Location of the case studyRiver Neckar, Baden-Württemberg, DE
Description of the applicationThe question of a possible climatic change and the associated effects on human society is presently a major topic of public discussion. The observed weather phenomena of recent years, in particular precipitation events, make clear that also water management must adapt to changes occurring in the runoff behaviour. In order to investigate these implications, the states of Baden-Wuerttemberg and Bavaria as well as the German weather service initiated the joint project KLIWA (climatic change and consequences for water management) in 1999, which was to examine the influence of climatic scenarios. In this joint project so-called climatic factors were determined with which regionally dependent peak discharge quantities for different occurrence probabilities needed to be increased, in order to be able to consider the climatic changes. This contribution points out how climatic change affects, in view of further discharge processes of flood events, flood security as well as potential flood damages. Within the context of a pilot study at the Institute for Water and Water Resources Management (IWG), the effects of the modified discharge characteristics were examined more closely for the barrage of Gundelsheim at the river Neckar. The section extends from the lock at Gundelsheim (Neckar km 93.8) to the weir at Neckarsulm (Neckar km 107.15). The increase of the peak discharges leads, in particular for frequent flood events, to a significant increase in the water levels and thus to a substantial increase in potential flood damages. For an event with a return period of 20 years the climate-change factor increases water levels by more than 1 m, which leads to a 9-fold increase in flood damages. Even with a 100-year flood event with only a relatively small proportional change in the discharge volumes of 15%, an increase of 60 cm in flood depths is expected which can potentially cause a doubling in flood damages.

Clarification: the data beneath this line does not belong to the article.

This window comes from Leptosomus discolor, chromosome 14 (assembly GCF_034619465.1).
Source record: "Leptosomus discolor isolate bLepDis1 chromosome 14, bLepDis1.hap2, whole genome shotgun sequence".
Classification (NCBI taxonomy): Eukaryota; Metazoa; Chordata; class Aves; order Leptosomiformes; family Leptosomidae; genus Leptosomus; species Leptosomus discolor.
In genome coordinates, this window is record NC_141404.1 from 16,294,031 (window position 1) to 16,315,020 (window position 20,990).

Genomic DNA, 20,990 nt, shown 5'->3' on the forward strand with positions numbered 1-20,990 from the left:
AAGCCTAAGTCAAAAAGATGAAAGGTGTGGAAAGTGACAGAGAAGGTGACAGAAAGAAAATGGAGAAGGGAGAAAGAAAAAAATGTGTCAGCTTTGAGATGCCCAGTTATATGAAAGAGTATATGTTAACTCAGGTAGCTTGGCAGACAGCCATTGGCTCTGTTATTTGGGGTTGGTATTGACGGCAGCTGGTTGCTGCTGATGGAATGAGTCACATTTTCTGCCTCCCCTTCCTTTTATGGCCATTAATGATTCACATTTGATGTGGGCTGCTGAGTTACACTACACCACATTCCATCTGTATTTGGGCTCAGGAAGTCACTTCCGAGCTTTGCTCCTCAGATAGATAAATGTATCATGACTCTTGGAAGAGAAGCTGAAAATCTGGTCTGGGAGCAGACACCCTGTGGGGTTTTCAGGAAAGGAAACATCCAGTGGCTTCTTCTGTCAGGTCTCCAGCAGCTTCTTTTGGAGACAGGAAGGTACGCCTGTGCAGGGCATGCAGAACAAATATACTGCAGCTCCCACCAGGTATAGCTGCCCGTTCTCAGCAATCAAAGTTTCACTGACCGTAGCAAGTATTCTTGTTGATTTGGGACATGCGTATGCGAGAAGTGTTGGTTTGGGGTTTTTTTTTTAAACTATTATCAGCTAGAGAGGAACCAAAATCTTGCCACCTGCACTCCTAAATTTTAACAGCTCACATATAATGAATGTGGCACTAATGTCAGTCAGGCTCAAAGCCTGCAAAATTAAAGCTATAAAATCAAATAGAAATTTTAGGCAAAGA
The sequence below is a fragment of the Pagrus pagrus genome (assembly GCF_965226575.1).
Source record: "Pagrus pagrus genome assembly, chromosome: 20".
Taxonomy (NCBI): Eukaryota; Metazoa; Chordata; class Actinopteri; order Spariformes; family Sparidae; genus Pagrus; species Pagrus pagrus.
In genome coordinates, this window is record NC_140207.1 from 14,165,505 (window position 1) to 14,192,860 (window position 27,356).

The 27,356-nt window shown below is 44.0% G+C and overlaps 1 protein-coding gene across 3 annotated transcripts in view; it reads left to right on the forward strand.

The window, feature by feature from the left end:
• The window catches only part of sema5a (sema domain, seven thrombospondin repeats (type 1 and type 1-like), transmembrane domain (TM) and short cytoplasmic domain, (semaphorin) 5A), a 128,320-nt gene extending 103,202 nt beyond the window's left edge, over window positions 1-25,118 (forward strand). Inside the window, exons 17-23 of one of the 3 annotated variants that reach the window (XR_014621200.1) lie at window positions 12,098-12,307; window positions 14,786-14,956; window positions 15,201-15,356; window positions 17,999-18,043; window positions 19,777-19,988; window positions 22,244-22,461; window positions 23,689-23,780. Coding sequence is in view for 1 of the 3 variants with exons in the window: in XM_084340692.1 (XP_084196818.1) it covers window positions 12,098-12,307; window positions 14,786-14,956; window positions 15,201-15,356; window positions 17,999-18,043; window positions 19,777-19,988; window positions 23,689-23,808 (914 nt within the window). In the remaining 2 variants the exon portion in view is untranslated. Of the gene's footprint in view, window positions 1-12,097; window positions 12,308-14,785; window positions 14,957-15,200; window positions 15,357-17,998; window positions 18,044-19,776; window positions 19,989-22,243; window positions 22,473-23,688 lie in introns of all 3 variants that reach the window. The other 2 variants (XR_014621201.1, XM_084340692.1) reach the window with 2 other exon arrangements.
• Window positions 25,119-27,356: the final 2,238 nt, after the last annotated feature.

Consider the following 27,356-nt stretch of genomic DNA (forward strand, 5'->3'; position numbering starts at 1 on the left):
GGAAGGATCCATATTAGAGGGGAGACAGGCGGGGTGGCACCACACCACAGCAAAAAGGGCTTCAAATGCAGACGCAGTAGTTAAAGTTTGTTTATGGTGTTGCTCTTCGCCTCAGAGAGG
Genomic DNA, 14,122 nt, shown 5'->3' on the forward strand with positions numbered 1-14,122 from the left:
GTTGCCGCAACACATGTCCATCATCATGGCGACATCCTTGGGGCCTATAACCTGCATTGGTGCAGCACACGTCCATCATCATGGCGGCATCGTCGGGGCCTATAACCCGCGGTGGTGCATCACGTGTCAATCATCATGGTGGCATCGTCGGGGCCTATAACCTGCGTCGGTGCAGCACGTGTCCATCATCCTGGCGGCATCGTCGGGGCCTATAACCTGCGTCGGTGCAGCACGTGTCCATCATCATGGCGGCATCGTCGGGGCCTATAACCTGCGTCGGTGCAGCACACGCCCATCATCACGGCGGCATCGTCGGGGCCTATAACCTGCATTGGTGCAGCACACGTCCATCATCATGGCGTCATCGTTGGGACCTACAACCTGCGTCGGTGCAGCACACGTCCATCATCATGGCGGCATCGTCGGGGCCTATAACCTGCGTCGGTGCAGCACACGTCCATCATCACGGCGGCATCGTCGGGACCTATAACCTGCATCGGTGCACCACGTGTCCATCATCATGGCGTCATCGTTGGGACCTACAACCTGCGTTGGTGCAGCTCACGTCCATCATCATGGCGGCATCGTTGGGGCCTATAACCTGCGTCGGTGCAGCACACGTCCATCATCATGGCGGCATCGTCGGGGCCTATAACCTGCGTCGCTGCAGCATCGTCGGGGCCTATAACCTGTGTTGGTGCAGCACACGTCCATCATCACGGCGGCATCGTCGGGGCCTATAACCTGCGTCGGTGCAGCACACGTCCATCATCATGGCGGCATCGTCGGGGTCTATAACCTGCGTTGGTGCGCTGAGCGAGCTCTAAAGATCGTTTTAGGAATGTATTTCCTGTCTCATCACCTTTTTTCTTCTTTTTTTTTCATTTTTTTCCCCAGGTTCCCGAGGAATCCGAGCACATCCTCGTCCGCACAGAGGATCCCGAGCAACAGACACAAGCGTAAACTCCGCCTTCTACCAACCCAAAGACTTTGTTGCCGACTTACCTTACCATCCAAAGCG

lessons learnedThe consequences of a possible change in climate conditions on the design of flood defence installations or the "re-valuation" of the degree of flood protection becomes significant when the changes in the peak discharges are calculated back to the associated return periods.
Last modified: Sept. 13, 2016, 4:22 a.m.